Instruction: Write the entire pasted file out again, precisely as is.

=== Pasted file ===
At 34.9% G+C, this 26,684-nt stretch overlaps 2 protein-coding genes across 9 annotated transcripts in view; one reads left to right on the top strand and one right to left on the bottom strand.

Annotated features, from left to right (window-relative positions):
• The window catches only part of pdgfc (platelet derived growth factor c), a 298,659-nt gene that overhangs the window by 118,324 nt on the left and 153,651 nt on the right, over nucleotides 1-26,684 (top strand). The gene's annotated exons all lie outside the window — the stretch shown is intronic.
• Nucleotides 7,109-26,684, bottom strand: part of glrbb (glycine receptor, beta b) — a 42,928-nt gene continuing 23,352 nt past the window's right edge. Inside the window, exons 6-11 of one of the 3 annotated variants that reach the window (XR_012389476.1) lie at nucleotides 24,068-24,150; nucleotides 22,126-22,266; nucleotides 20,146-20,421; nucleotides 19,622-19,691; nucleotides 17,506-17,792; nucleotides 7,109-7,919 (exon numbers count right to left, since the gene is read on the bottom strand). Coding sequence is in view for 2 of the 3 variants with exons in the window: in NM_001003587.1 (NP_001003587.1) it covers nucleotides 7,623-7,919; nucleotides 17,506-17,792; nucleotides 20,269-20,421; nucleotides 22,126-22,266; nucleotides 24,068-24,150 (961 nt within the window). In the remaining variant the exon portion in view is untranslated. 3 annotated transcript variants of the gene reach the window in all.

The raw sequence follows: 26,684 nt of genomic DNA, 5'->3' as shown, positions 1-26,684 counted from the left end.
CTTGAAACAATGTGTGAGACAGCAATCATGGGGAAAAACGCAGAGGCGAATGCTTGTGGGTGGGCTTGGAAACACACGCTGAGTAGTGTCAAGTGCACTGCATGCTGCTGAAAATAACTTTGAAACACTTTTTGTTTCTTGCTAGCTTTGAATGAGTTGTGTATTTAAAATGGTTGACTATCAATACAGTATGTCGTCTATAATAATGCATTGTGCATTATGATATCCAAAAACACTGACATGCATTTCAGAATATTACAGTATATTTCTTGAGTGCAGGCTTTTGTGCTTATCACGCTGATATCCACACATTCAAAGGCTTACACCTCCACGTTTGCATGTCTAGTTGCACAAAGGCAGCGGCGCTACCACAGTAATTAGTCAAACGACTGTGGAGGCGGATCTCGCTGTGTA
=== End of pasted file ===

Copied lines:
At 34.9% G+C, this 26,684-nt stretch overlaps 2 protein-coding genes across 9 annotated transcripts in view; one reads left to right on the top strand and one right to left on the bottom strand.

Annotated features, from left to right (window-relative positions):
• The window catches only part of pdgfc (platelet derived growth factor c), a 298,659-nt gene that overhangs the window by 118,324 nt on the left and 153,651 nt on the right, over nucleotides 1-26,684 (top strand). The gene's annotated exons all lie outside the window — the stretch shown is intronic.
• Nucleotides 7,109-26,684, bottom strand: part of glrbb (glycine receptor, beta b) — a 42,928-nt gene continuing 23,352 nt past the window's right edge. Inside the window, exons 6-11 of one of the 3 annotated variants that reach the window (XR_012389476.1) lie at nucleotides 24,068-24,150; nucleotides 22,126-22,266; nucleotides 20,146-20,421; nucleotides 19,622-19,691; nucleotides 17,506-17,792; nucleotides 7,109-7,919 (exon numbers count right to left, since the gene is read on the bottom strand). Coding sequence is in view for 2 of the 3 variants with exons in the window: in NM_001003587.1 (NP_001003587.1) it covers nucleotides 7,623-7,919; nucleotides 17,506-17,792; nucleotides 20,269-20,421; nucleotides 22,126-22,266; nucleotides 24,068-24,150 (961 nt within the window). In the remaining variant the exon portion in view is untranslated. 3 annotated transcript variants of the gene reach the window in all.

The raw sequence follows: 26,684 nt of genomic DNA, 5'->3' as shown, positions 1-26,684 counted from the left end.
CTTGAAACAATGTGTGAGACAGCAATCATGGGGAAAAACGCAGAGGCGAATGCTTGTGGGTGGGCTTGGAAACACACGCTGAGTAGTGTCAAGTGCACTGCATGCTGCTGAAAATAACTTTGAAACACTTTTTGTTTCTTGCTAGCTTTGAATGAGTTGTGTATTTAAAATGGTTGACTATCAATACAGTATGTCGTCTATAATAATGCATTGTGCATTATGATATCCAAAAACACTGACATGCATTTCAGAATATTACAGTATATTTCTTGAGTGCAGGCTTTTGTGCTTATCACGCTGATATCCACACATTCAAAGGCTTACACCTCCACGTTTGCATGTCTAGTTGCACAAAGGCAGCGGCGCTACCACAGTAATTAGTCAAACGACTGTGGAGGCGGATCTCGCTGTGTA